Apparently folks whose resumes showed them capable of asking these kinds of questions were systemically eliminated from the volunteers for the curriculum committee. More than a little disappointing...

We can only hope that the dedication of classroom teachers and the resiliency of students will allow a recovery should the district make it back to a path that is more appropriately rooted in sound educational practice and less the product of misguided theorists.

Anonymous said...

Board docs is posted for Monday's BOE meeting. It is going to be a study session starting at 6:30pm. It is unfortunate that the BOE meeting is at the same day and time as the contentious D86 BOE meeting.

The reports on board docs contain ISAT data and fall MAP data. I just attempted to review all of the data, but my eyes quickly glazed over. There is too much data (328 pages worth!), but in the end it all really says nothing at all. It is obvious that the report was intended to obfuscate the true state of affairs in the district.

Where is the science ISAT data? We did very poorly in that area last year. So, how did we do this year?

Cohort data is great, I am so glad that we are analyzing it - but it should be by school otherwise it is meaningless. We all know our schools are performing VERY differently. Remember, Oak ranked 15 last year, whereas Monroe ranked 109. Aggregating the data by district paints a very inaccurate picture. Also, we need to review quintile data by school. On the whole though, the highest quintile is showing the lowest growth. Inclusion is really working well for those advanced learners!!

The ISAT data and MAP data show that our schools are still performing very differently. Prospect, not Oak, is the new star. Madison, Waker, Elm, Monroe - not so much.

Oak's 5th grade class made about 80% growth in math as 3rd graders. This year they made about 20% growth. We need to analyze why this happened.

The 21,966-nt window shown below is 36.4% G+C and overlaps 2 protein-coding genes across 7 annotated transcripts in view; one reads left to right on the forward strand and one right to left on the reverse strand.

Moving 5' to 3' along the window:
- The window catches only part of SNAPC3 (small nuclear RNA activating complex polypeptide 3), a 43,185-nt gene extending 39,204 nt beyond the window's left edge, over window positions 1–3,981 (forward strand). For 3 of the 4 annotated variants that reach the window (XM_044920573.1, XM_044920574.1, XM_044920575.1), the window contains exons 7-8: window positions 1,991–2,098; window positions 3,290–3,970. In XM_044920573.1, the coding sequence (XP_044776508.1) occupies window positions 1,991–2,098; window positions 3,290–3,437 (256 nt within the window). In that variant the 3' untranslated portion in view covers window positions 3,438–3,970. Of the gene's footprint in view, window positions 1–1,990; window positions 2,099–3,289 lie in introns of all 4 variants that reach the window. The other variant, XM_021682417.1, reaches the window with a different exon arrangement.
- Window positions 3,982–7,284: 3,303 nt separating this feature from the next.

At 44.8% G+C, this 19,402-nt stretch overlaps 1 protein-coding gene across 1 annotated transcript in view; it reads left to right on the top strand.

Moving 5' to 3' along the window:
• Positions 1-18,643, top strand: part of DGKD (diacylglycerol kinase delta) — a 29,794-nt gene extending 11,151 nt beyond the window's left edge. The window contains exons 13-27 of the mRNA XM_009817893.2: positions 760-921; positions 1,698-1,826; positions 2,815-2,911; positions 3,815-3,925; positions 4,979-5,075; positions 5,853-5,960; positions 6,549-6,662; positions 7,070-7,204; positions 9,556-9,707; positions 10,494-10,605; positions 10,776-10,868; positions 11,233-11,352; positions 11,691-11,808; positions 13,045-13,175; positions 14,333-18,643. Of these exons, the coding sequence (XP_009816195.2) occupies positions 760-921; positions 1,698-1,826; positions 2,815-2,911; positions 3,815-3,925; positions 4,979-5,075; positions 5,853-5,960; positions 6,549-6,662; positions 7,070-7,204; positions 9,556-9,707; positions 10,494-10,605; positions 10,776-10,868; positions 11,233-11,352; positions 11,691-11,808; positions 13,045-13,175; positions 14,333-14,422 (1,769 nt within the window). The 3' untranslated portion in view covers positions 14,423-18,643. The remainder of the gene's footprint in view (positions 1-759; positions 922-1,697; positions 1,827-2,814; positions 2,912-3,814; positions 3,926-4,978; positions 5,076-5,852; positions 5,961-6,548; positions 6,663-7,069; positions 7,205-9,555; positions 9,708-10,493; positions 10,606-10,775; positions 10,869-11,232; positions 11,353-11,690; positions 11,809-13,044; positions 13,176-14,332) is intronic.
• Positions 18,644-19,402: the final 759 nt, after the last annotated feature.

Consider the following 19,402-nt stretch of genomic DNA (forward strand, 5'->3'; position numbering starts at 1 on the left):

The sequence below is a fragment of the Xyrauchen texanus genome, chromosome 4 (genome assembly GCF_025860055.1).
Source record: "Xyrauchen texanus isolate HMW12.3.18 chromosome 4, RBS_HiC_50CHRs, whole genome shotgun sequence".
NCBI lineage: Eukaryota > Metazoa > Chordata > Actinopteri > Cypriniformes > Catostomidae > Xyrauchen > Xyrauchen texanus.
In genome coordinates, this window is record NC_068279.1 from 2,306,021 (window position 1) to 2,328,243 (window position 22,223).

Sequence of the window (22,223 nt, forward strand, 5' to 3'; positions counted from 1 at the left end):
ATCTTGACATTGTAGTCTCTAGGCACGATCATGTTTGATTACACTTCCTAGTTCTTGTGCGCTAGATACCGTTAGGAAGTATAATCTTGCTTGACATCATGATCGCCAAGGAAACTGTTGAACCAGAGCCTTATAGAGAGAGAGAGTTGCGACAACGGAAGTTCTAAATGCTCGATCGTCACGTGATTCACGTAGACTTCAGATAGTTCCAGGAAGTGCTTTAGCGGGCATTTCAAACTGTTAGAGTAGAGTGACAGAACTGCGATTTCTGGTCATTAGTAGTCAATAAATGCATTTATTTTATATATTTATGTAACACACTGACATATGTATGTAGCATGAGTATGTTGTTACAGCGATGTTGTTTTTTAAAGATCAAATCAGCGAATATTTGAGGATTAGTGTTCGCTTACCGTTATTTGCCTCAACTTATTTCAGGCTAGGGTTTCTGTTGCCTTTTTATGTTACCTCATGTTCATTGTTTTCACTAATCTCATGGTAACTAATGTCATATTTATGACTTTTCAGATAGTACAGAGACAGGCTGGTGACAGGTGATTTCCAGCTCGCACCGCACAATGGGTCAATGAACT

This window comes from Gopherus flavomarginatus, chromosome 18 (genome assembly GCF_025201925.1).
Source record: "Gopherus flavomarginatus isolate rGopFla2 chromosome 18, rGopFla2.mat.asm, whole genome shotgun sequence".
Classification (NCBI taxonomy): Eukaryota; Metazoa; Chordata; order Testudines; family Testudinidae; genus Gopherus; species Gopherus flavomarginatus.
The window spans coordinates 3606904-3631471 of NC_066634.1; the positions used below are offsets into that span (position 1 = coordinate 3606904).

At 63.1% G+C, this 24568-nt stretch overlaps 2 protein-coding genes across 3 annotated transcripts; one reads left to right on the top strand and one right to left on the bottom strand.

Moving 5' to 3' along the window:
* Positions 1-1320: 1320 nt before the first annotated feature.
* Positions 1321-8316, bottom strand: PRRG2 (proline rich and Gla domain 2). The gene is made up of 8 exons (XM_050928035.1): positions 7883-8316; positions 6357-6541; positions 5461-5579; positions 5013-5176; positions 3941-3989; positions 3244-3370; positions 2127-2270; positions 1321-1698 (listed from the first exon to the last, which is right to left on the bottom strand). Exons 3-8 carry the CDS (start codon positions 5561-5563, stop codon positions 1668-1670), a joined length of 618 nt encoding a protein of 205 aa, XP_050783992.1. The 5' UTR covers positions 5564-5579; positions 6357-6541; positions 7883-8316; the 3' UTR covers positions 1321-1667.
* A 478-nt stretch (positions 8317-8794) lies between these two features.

Growth in this year's 5th grade class for math was the lowest in the district across the grade. And remember, 1/4 of the students in that grade were tutored by the district after school last year, in addition to many parents who tutored their kids outside of school. Imagine what the scores would of been without the extra tutoring?? Schneider - looks like YOUR compacting experiment was a brilliant success. You were the one who foisted math compacting on us - you brought it to us from your former district. And wasn't Schneider the one who told us ALL last year (and the year before that) that acceleration has the biggest impact on student achievement? Maybe White or someone on the BOE should point out the obvious - that Schneider has egg on his face.

Where is the fall MAP data for our second graders?

Lane had relatively high projected growth compared to the other schools. Could this be because the Lane still has tiers on the QT, while everyone else is stuck in inclusive classrooms?

So many questions! I could come up with more, but I cannot bear to bring myself to look at the 328 page tome any longer.